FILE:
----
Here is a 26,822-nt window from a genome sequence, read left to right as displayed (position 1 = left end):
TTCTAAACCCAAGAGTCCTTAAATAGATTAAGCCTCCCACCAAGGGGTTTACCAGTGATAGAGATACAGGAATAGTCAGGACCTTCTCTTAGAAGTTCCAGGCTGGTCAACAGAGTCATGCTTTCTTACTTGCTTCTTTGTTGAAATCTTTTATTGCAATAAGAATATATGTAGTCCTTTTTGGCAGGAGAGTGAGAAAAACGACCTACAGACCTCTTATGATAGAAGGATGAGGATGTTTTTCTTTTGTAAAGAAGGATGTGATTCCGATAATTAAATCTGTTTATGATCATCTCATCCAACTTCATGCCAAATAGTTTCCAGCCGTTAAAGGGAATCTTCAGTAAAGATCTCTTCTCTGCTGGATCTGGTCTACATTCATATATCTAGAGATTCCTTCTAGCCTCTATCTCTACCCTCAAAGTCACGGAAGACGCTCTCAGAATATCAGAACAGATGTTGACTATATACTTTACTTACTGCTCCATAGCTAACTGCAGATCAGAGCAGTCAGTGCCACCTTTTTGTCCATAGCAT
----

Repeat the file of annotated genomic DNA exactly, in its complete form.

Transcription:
Here is a 26,822-nt window from a genome sequence, read left to right as displayed (position 1 = left end):
TTCTAAACCCAAGAGTCCTTAAATAGATTAAGCCTCCCACCAAGGGGTTTACCAGTGATAGAGATACAGGAATAGTCAGGACCTTCTCTTAGAAGTTCCAGGCTGGTCAACAGAGTCATGCTTTCTTACTTGCTTCTTTGTTGAAATCTTTTATTGCAATAAGAATATATGTAGTCCTTTTTGGCAGGAGAGTGAGAAAAACGACCTACAGACCTCTTATGATAGAAGGATGAGGATGTTTTTCTTTTGTAAAGAAGGATGTGATTCCGATAATTAAATCTGTTTATGATCATCTCATCCAACTTCATGCCAAATAGTTTCCAGCCGTTAAAGGGAATCTTCAGTAAAGATCTCTTCTCTGCTGGATCTGGTCTACATTCATATATCTAGAGATTCCTTCTAGCCTCTATCTCTACCCTCAAAGTCACGGAAGACGCTCTCAGAATATCAGAACAGATGTTGACTATATACTTTACTTACTGCTCCATAGCTAACTGCAGATCAGAGCAGTCAGTGCCACCTTTTTGTCCATAGCAT